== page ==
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seems to be much more frequently used for an indefinite than for infinite time." And in his Greek Lexicon, on the words aion and aionios, he says, that the Hebrew word olim answers as the corresponding word for these two words in the Greek of the Seventy, "which words denote time hidden from man, whether indefinite or definite, whether past or future." Professor Stuart, in his letters to Dr. Miller p. 128. commenting on Mic. 5: 1. says: "the words kedesh and od, rendered by Turretine, eternity, are like the Greek aion, that also signifies any thing ancient, which has endured or is to endure for a long period. The question when these words are to have the sense of ancient or very old, is always to be determined by the nature of the case, i. e. by the context."
Concessions, such as these, from critics on the language of Scripture, ought to lead every man to examine, if these terms are ever used in the Bible to express the endless duration of punishment. Mr. Stuart's rule, if applied with attention to the general usage of these terms, would soon cool the zeal of many people, who seem to dwell with peculiar delight on the endless duration of punishment to their fellow creatures. It is evident, that the translators of the common version were fully aware, that olim was often used by the sacred writers to express a limited period of time, for 1st. They render it continuance, Isai. 64: 5.
2d. ancient, and apply it to landmarks, Prov. 22: 28. To people, Isai. 44: 7. To paths, Jer. 18: 15. To high places, Ezek. 36: 2. To nations, Jer. 5: 15. To times, Psalm 77: 5. which is explained to mean old. Had olim in these texts been rendered eternal, or everlasting, as in some other places, the impropriety would be very manifest. We would then have had an eternal landmark, an everlasting people, eternal paths, and everlasting high places; yea, an everlast
ing nation, and eternal times. But they had no idea that this word always expressed endless duration, and accordingly rendered it ancient as the context of the passages demanded. In the last text they have rendered olim both by the word old and ancient, which if rendered eternal or everlasting, the passages would read thus: "I have considered the days of everlasting, the years of eternal times."
3d. Olim is rendered old and is equivalent to ancient, as in the last class of passages. Thus the "days of old" is explained to mean "the years of many generations," Deut. 32: 7. Isai. 63: 9. comp. verse 11. which shows that the days of old refer to the days of Moses, Jer. 6: 16. Lam. 3: 6. Amos 9: 11. Mic. 7: 14. Mal. 3: 4. In this last text " days of old" is explained to be" former years," and in the margin our translators have put "ancient years." See also Job 22:15. Prov. 23: 10. Isai. 58: 12. where we read of the "old way" the "old landmark" and "the old waste places." The explanation given in this last text is thou shalt raise up the foundations of many generations." The same is repeated, chap. 61: 4. In the following texts olim is rendered old and is applied to a variety of things, which it would only be a waste of time to particularize. Ezek. 25: 15. Jer. 28: 8. Gen. 6: 4. 1 Sam. 27: 8. Psalm 119: 52. Isai. 46 9. Comp. verse 10. Ezek. 26: 20. Josh. 24: 2. Jer. 2: 20. Psalm 25: 6. Isai. 57: 11. and 519. "ancient days" and "generations of old" are used as explanatory of each other. Eccles. 1: 10. Such are all the texts in which olim is rendered old, and on which we shall submit a few brief remarks. Let it be then supposed for a moment, that it had been rendered everlasting, or by any other word which has the idea of endless duration affixed to it, what would follow? It may be observed as an example, that men are called on to remember the days of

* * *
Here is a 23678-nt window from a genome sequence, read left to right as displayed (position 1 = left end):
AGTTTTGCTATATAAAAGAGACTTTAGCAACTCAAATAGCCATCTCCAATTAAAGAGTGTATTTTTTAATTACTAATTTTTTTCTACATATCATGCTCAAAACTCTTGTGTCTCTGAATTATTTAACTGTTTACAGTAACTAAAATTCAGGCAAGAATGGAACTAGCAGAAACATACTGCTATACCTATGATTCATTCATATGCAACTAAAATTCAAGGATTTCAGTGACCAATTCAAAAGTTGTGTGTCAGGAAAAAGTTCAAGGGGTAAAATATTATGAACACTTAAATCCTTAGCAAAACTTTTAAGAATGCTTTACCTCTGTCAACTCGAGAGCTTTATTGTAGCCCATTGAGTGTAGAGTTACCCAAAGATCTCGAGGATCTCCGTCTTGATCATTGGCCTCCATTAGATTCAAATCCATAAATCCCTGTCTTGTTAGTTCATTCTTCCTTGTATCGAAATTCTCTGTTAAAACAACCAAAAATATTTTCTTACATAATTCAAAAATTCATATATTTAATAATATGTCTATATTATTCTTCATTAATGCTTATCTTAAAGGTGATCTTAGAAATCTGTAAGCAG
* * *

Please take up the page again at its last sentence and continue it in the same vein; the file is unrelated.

everlasting, that God carried Israel all the days of everlasting, and that some are spoken of as dead from everlasting. Besides; the everlasting waste places. were to be built, and the giants were from everlasting, men of renown. Whoever chooses to go over all the above texts will see, that to translate olim everlasting or eternal, would involve the inspired writers in the grossest absurdities. It is evident, that in all these texts, as in the preceding, olim rendered old, signifies ancient. Though it expresses a long, indefinite period of time, yet it would not be a very difficult task to ascertain, in some instances at least, how many years were meant. If olim then, in any text rendered everlasting or eternal, does convey the sense of endless duration, it is obvious that it cannot have this meaning in any of the texts which have yet been brought to view. Both the texts and their contexts forbid this, and we have seen, that an explanation is given of this word by the sacred writers to prevent all misapprehension on the subject.